"The doctrine 'rests not just on solid intelligence,' Adelman said, but 'also on the credibility that the intelligence is solid.'"
"Dean Loses It"
Much of the media, not to mention conservative commentators, spent the weeks leading up to the Iowa caucuses trying to tear down Democratic front-runner Howard Dean. It comes as no surprise, then, that right-wingers quickly seized on Dean's hoarse, fiery battle cry in Iowa late Monday night, once again looking to cast him as inherently angry, unstable and unfit to lead. In a piece titled "Dean Loses It," Byron York, White House correspondent for the National Review, first feigned sober analysis, but then couldn't help flirting with cartoonish character assassination:
"Dean's speech, delivered at his headquarters in Des Moines, stunned even some observers used to his displays of anger on the campaign trail. And in the days after the caucuses it is sure to spark discussion of Dean's emotional intensity and whether such intensity should be a disqualifying characteristic for a potential president.
"The speech didn't start badly ... [Dean put] a perfectly reasonable gloss ... on the unfavorable election results. But Dean quickly took on a red-faced, shouting, teeth-baring, air-punching demeanor unlike any of his performances during the campaign ...
"He let out a strange, extended, yelp that seemed to come from deep within him: 'YAAAAAAAAAAAAAARRRRHHHHHH!!!!!!!!!'..."
York concludes that Dean must simply be out to lunch, or has cracked under all the pressure:
"At times in his speech, Dean's demeanor seemed that of a man who was not aware of how he looked to outside observers. In the last days of the Iowa contest he had undergone the extreme stress of a candidate losing control of a campaign he had once dominated."
York's colleague at the National Review Online, contributor David Frum, addresses what is perhaps a more pressing issue for conservatives regarding Dean's performance in Iowa -- that his poor showing could mean a tougher race for President Bush:
"From a purely selfish partisan point of view, I'm sorry that Dean did not do better: He was and remains the most beatable of all the major candidates. But partisanship isn't everything. The Democratic voters of Iowa spotted the worst candidate and the worst man in the race, and soundly thrashed him."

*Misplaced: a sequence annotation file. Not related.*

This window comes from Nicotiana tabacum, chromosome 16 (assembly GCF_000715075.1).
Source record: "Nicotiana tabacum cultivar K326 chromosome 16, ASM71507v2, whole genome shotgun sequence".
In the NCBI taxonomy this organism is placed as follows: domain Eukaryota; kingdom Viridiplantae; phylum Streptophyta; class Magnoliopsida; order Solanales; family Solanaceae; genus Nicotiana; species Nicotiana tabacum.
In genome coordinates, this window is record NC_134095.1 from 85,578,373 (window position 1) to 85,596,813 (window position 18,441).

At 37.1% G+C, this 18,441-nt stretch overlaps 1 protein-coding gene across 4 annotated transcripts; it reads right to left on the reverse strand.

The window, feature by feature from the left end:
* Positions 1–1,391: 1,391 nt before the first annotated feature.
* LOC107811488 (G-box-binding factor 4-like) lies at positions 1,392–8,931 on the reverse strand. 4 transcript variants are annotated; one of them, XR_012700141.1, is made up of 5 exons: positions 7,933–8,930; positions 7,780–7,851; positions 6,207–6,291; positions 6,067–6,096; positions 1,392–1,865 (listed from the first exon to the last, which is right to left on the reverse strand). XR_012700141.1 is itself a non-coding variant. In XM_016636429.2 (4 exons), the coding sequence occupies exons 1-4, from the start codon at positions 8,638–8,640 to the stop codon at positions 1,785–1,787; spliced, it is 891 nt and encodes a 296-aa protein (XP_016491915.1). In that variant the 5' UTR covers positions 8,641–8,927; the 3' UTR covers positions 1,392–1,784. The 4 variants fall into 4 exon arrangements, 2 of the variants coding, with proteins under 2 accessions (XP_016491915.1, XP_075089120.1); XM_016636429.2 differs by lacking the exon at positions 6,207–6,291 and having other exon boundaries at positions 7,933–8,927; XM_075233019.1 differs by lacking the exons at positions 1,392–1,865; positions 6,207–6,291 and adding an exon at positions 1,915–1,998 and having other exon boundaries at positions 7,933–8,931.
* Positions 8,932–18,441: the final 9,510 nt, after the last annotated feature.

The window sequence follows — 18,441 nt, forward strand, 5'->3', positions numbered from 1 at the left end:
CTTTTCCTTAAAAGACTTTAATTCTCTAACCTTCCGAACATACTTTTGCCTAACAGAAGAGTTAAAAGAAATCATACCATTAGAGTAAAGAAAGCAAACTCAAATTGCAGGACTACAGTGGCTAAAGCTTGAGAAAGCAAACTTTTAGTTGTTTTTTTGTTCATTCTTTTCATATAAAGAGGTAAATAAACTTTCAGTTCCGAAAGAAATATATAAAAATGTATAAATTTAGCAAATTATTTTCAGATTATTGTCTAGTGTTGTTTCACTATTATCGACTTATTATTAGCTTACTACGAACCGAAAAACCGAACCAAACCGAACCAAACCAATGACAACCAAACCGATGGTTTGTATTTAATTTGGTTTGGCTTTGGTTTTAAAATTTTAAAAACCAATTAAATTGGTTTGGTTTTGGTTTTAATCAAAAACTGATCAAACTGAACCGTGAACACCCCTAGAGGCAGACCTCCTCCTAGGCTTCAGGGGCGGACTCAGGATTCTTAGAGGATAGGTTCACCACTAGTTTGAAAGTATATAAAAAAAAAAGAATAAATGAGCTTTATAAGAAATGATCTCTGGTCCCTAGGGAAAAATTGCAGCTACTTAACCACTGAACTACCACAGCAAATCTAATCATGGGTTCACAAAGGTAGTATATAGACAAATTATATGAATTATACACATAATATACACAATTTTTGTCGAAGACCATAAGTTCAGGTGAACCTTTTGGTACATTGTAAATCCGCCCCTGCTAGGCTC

TV comedian turned terrorism hawk
Dennis Miller, whose strange career path winds from "Saturday Night Live" to host of ABC's "Monday Night Football" to Fox News pundit, explains to the New York Times why he has abandoned the political left in favor of his own offbeat brand of conservatism.
"'I've always been a pragmatist,' [Miller] said. 'If two gay guys want to get married, it's none of my business. I could care less. More power to them. I'm happy when people fall in love. But if some idiot foreign terrorist wants to blow up their wedding to make a political statement, I would rather kill him before he can do it, or have my country kill him before he can do it, instead of having him do it and punishing him after the fact. If that makes me a right-wing fanatic, I will bask in that assignation.'
"Mr. Miller said he remained socially liberal. 'I think abortion's wrong, but it's none of my business to tell somebody what's wrong,' he said. 'So I'm pro-choice. I want to keep my nose out of other people's personal business. I guess I fall into conservative when it comes to protecting the United States in a world where a lot of people hate the United States.'
"The Sept. 11 attacks, Mr. Miller said, changed him. 'Everybody should be in the protection business now,' he said. 'I can't imagine anybody not saying that. Well, I guess on the farthest end of the left they'd say, 'That's our fault.' And on the middle end they'd say, 'Well, there's another way to deal with it other than flat-out protecting ourselves.' I just don't believe that. People say we're the ones who make them hate us because of what we do. That's garbage to me. I think they're nuts. And you've got to protect yourself from nuts.'"